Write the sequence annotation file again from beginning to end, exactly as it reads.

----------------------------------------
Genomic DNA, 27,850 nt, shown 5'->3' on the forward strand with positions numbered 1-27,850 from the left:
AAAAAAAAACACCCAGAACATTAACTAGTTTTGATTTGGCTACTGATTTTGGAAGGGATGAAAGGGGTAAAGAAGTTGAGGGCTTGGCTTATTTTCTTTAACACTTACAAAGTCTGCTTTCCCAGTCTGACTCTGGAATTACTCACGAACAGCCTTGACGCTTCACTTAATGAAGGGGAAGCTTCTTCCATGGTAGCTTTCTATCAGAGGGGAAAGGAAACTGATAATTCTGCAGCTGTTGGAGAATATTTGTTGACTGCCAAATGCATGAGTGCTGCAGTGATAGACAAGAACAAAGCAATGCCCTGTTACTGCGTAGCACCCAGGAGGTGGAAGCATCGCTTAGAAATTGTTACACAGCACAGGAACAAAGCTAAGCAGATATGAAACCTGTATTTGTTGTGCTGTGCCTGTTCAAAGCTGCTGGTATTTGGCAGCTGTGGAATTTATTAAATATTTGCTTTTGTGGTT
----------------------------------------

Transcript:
Genomic DNA, 27,850 nt, shown 5'->3' on the forward strand with positions numbered 1-27,850 from the left:
AAAAAAAAACACCCAGAACATTAACTAGTTTTGATTTGGCTACTGATTTTGGAAGGGATGAAAGGGGTAAAGAAGTTGAGGGCTTGGCTTATTTTCTTTAACACTTACAAAGTCTGCTTTCCCAGTCTGACTCTGGAATTACTCACGAACAGCCTTGACGCTTCACTTAATGAAGGGGAAGCTTCTTCCATGGTAGCTTTCTATCAGAGGGGAAAGGAAACTGATAATTCTGCAGCTGTTGGAGAATATTTGTTGACTGCCAAATGCATGAGTGCTGCAGTGATAGACAAGAACAAAGCAATGCCCTGTTACTGCGTAGCACCCAGGAGGTGGAAGCATCGCTTAGAAATTGTTACACAGCACAGGAACAAAGCTAAGCAGATATGAAACCTGTATTTGTTGTGCTGTGCCTGTTCAAAGCTGCTGGTATTTGGCAGCTGTGGAATTTATTAAATATTTGCTTTTGTGGTT